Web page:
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Old 5-Sep-2014, 2:05 AM   #1
nicholas1956
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Cool HDTV Antenna

Hi, I'm thinking of dropping cable tv. I would like to know what type of antenna to buy. Here are my signal analysis results. Does anyone think I can get a indoor antenna to receive the major networks: CBS,ABC,NBC,and FOX?

http://www.tvfool.com/?option=com_wr...d243048a257284
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Old 5-Sep-2014, 2:36 AM   #2
GroundUrMast
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Given that report and the low cost of a non-amplified indoor antenna, I'd certainly give it a try, expecting pretty good results... Provided there is little if any metal foil in your wall insulation and you don't have wire reinforced stucco or masonry on the exterior.

For an indoor antenna, there are few if any VHF signals strong enough to receive reliably, so I'd consider using an Antennas Direct SR-8 which will provide a bit of directionality and gain in the direction it's pointed. Factors that will improve your received signal quality.

https://www.antennasdirect.com/store...door_yagi.html
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If the well is dry and you don't see rain on the horizon, you'll need to dig the hole deeper. (If the antenna can't get the job done, an amp won't fix it.)

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Old 5-Sep-2014, 3:31 AM   #3
nicholas1956
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I do have foil insulated walls, and I ordered a flat indoor Omni-directional antenna from ebay with 5dBi gain so i'll give that a try. If that doesn't work maybe I'll try the sr-8.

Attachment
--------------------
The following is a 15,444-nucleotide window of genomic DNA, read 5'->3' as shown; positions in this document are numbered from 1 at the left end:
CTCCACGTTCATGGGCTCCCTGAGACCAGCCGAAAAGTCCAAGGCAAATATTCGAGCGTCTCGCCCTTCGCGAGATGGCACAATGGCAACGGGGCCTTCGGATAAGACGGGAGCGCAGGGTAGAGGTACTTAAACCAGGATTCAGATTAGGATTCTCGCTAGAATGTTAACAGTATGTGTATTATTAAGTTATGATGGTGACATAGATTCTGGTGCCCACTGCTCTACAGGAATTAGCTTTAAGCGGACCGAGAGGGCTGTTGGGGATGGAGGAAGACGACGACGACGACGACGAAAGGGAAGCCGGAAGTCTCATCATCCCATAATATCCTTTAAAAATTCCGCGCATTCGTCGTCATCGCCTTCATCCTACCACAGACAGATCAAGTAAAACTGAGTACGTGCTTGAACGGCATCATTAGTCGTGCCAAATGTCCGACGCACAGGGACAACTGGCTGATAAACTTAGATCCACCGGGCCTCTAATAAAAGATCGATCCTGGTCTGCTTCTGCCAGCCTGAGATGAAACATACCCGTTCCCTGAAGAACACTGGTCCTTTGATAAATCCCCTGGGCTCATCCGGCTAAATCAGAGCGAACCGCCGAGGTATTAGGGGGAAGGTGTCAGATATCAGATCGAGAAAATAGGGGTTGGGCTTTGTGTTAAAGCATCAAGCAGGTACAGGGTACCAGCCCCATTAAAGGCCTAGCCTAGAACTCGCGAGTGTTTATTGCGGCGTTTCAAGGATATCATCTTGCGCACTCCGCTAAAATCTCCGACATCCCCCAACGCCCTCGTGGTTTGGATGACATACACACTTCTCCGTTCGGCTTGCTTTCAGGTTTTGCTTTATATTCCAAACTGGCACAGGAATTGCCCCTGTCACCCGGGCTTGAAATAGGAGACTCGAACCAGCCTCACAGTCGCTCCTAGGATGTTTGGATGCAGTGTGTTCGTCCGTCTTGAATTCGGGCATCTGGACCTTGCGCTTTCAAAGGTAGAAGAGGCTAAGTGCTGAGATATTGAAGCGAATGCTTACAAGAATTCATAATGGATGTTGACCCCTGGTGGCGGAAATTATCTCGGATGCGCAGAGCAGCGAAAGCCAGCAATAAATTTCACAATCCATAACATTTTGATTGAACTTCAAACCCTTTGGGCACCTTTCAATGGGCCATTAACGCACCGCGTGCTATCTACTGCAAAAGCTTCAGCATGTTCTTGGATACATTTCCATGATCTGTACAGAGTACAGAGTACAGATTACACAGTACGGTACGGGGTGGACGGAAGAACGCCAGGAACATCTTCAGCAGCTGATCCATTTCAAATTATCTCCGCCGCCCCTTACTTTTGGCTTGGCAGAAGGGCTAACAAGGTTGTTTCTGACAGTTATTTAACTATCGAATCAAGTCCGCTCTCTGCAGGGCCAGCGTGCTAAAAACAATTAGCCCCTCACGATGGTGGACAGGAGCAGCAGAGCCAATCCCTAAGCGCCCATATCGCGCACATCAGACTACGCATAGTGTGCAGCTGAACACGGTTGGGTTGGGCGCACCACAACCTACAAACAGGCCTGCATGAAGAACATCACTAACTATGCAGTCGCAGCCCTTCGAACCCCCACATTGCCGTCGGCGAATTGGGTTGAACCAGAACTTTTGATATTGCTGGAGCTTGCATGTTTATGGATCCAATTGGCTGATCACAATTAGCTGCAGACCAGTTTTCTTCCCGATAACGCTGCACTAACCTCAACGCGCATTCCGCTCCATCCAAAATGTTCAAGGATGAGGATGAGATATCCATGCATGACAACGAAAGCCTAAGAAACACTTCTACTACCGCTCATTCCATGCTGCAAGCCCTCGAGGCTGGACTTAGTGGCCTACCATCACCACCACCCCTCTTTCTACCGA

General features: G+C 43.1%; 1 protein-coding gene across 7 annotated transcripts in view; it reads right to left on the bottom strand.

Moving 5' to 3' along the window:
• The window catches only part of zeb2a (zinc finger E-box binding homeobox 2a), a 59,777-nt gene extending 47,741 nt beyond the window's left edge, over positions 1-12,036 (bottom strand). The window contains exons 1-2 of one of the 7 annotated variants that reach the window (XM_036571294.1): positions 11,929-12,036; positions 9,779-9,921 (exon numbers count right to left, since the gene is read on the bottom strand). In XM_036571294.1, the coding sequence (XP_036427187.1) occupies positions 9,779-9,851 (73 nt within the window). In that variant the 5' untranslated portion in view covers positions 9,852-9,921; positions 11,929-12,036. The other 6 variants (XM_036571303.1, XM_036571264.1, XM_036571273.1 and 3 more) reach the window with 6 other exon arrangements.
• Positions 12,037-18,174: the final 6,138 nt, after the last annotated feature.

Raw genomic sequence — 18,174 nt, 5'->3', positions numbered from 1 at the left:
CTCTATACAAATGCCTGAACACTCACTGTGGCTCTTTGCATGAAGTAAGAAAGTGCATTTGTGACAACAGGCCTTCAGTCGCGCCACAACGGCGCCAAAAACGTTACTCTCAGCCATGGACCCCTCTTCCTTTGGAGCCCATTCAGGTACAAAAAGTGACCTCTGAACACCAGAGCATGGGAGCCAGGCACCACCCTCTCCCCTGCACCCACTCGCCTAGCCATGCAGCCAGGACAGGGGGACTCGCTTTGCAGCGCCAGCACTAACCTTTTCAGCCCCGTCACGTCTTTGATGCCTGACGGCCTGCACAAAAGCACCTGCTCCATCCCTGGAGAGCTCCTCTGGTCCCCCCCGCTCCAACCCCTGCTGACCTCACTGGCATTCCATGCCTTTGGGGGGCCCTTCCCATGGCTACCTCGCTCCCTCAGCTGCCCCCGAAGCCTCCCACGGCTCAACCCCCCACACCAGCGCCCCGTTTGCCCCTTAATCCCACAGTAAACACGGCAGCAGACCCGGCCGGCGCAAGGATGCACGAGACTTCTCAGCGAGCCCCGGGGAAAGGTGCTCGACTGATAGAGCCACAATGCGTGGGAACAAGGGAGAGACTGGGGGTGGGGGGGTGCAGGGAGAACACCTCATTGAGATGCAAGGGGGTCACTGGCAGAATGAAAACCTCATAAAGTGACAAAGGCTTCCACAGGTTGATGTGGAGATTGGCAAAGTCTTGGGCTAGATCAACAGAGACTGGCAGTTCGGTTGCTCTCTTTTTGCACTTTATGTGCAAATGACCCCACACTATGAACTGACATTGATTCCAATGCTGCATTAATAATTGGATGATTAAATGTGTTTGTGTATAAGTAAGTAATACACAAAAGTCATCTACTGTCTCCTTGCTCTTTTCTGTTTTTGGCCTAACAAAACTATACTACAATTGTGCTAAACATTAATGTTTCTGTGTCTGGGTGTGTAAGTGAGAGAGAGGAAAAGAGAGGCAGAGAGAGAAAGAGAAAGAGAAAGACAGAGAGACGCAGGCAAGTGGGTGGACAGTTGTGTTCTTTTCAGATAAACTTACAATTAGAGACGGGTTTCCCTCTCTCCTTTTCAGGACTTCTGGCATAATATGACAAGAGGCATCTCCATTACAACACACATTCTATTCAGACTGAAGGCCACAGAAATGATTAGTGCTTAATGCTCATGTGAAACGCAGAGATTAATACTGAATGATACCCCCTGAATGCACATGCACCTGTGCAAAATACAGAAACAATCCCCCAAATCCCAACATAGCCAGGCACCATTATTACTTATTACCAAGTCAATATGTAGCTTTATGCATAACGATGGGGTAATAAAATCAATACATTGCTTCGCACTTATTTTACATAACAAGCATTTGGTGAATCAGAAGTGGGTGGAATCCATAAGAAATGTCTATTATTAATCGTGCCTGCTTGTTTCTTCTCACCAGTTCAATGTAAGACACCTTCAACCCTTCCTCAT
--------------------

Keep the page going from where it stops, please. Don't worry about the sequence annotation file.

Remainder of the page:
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Old 5-Sep-2014, 7:37 PM   #4
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Above the Peak of the Roof.

Install a.

http://www.channelmasterstore.com.

CM4228HD antenna aimed at about 230 degree magnetic compass direction.

A antenna system amplifier will most likely not be required.

And Yes can also Test reception with a.

http://www.winegarddirect.com.

LNA-100 Boost antenna system amplifier , connected before any splitters.

-----------------------------------

http://www.amazon.com.


------------------------------------

Here are some above the roof antenna mounts.

http://www.ronard.com/909911.html. Install the , ronard 3 foot or 5 foot tripod antenna mount.

http://www.ronard.com/34424560.html. Install the , Ronard(4560) , eave antenna mount.

http://www.ronard.com/ychim.html. Measure around the chimney and install a , ronhard(2212) , ronard(2218) , ronard(2224) .

http://www.ronard.com.

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Home Depot and Lowes have , 10 foot 6 inch - 1 and 3/8 inch diameter , TOP RAIL , chain link fence , PIPE , that makes excellent antenna mast/pipe.
The price is low at about 12 dollars.
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Old 5-Sep-2014, 7:50 PM   #5
GroundUrMast
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Quote:
Originally Posted by nicholas1956 View Post
I do have foil insulated walls, and I ordered a flat indoor Omni-directional antenna from ebay with 5dBi gain so i'll give that a try. If that doesn't work maybe I'll try the sr-8.
Be prepared to use an outdoor antenna if the ebay antenna fails to do well. The SR-8 is not going to have much difference in gain.

The CM4228 is too directional for me to consider it in this application, I'd use an ANT-751R or HBU-22 or 33.
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Old 8-Sep-2014, 10:05 PM   #6
nicholas1956
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Hi, I ordered the ant751r. I also ordered a 100 ft. of RG6 18 gauge quad shielded coax cable and some outdoor f-connectors crimp type and a crimp tool and compression tool. I will also be connecting 2 TV's and a FM receiver. So what kind of splitter will I be needing? Also will I need an amplifier? PS. Thanks for your help, It is appreciated.
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Old 9-Sep-2014, 9:31 PM   #7
stvcmty